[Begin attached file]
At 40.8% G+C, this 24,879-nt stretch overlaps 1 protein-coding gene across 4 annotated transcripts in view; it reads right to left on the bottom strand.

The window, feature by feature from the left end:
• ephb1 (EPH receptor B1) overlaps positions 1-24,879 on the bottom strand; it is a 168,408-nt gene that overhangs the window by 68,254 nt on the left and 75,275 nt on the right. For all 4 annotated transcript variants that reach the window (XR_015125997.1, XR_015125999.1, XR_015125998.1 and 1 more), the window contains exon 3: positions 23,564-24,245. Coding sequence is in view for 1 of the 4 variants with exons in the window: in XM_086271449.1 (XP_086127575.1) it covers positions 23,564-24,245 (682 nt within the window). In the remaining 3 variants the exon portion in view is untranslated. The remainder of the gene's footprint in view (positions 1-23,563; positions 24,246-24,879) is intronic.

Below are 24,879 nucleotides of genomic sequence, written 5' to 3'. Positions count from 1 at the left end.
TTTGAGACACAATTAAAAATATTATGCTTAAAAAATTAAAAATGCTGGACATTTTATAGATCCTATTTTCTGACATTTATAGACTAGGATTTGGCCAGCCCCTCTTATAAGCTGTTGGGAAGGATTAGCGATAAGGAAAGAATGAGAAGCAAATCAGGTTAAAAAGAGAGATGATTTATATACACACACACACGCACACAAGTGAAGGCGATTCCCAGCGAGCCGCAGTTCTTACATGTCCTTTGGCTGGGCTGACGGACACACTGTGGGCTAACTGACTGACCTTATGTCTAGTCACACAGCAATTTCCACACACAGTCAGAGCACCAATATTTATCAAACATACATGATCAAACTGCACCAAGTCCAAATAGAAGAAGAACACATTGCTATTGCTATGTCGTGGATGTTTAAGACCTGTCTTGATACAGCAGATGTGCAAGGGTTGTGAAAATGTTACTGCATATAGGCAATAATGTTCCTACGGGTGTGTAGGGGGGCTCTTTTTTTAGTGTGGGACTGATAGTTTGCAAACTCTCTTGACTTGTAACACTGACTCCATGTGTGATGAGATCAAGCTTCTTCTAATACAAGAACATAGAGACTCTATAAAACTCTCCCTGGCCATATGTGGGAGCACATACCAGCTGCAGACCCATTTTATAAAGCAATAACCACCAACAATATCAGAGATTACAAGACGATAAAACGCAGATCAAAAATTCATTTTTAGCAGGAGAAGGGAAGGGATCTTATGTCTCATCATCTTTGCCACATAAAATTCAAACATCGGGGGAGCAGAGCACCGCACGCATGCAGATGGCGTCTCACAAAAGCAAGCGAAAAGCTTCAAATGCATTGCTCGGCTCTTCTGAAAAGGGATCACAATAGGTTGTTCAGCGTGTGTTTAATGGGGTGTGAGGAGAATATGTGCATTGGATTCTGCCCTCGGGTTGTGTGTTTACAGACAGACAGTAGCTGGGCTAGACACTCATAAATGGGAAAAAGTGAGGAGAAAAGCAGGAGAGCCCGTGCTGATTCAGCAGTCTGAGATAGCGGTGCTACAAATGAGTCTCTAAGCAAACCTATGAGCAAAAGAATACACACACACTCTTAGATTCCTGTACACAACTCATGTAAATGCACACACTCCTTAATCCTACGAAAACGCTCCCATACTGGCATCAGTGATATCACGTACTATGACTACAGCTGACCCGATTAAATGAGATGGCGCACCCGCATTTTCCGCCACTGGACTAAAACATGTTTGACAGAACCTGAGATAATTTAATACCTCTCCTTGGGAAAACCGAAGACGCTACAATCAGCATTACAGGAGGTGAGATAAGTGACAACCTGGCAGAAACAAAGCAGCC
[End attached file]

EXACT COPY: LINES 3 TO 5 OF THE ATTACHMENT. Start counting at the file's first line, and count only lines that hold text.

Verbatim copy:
• ephb1 (EPH receptor B1) overlaps positions 1-24,879 on the bottom strand; it is a 168,408-nt gene that overhangs the window by 68,254 nt on the left and 75,275 nt on the right. For all 4 annotated transcript variants that reach the window (XR_015125997.1, XR_015125999.1, XR_015125998.1 and 1 more), the window contains exon 3: positions 23,564-24,245. Coding sequence is in view for 1 of the 4 variants with exons in the window: in XM_086271449.1 (XP_086127575.1) it covers positions 23,564-24,245 (682 nt within the window). In the remaining 3 variants the exon portion in view is untranslated. The remainder of the gene's footprint in view (positions 1-23,563; positions 24,246-24,879) is intronic.

Below are 24,879 nucleotides of genomic sequence, written 5' to 3'. Positions count from 1 at the left end.
TTTGAGACACAATTAAAAATATTATGCTTAAAAAATTAAAAATGCTGGACATTTTATAGATCCTATTTTCTGACATTTATAGACTAGGATTTGGCCAGCCCCTCTTATAAGCTGTTGGGAAGGATTAGCGATAAGGAAAGAATGAGAAGCAAATCAGGTTAAAAAGAGAGATGATTTATATACACACACACACGCACACAAGTGAAGGCGATTCCCAGCGAGCCGCAGTTCTTACATGTCCTTTGGCTGGGCTGACGGACACACTGTGGGCTAACTGACTGACCTTATGTCTAGTCACACAGCAATTTCCACACACAGTCAGAGCACCAATATTTATCAAACATACATGATCAAACTGCACCAAGTCCAAATAGAAGAAGAACACATTGCTATTGCTATGTCGTGGATGTTTAAGACCTGTCTTGATACAGCAGATGTGCAAGGGTTGTGAAAATGTTACTGCATATAGGCAATAATGTTCCTACGGGTGTGTAGGGGGGCTCTTTTTTTAGTGTGGGACTGATAGTTTGCAAACTCTCTTGACTTGTAACACTGACTCCATGTGTGATGAGATCAAGCTTCTTCTAATACAAGAACATAGAGACTCTATAAAACTCTCCCTGGCCATATGTGGGAGCACATACCAGCTGCAGACCCATTTTATAAAGCAATAACCACCAACAATATCAGAGATTACAAGACGATAAAACGCAGATCAAAAATTCATTTTTAGCAGGAGAAGGGAAGGGATCTTATGTCTCATCATCTTTGCCACATAAAATTCAAACATCGGGGGAGCAGAGCACCGCACGCATGCAGATGGCGTCTCACAAAAGCAAGCGAAAAGCTTCAAATGCATTGCTCGGCTCTTCTGAAAAGGGATCACAATAGGTTGTTCAGCGTGTGTTTAATGGGGTGTGAGGAGAATATGTGCATTGGATTCTGCCCTCGGGTTGTGTGTTTACAGACAGACAGTAGCTGGGCTAGACACTCATAAATGGGAAAAAGTGAGGAGAAAAGCAGGAGAGCCCGTGCTGATTCAGCAGTCTGAGATAGCGGTGCTACAAATGAGTCTCTAAGCAAACCTATGAGCAAAAGAATACACACACACTCTTAGATTCCTGTACACAACTCATGTAAATGCACACACTCCTTAATCCTACGAAAACGCTCCCATACTGGCATCAGTGATATCACGTACTATGACTACAGCTGACCCGATTAAATGAGATGGCGCACCCGCATTTTCCGCCACTGGACTAAAACATGTTTGACAGAACCTGAGATAATTTAATACCTCTCCTTGGGAAAACCGAAGACGCTACAATCAGCATTACAGGAGGTGAGATAAGTGACAACCTGGCAGAAACAAAGCAGCC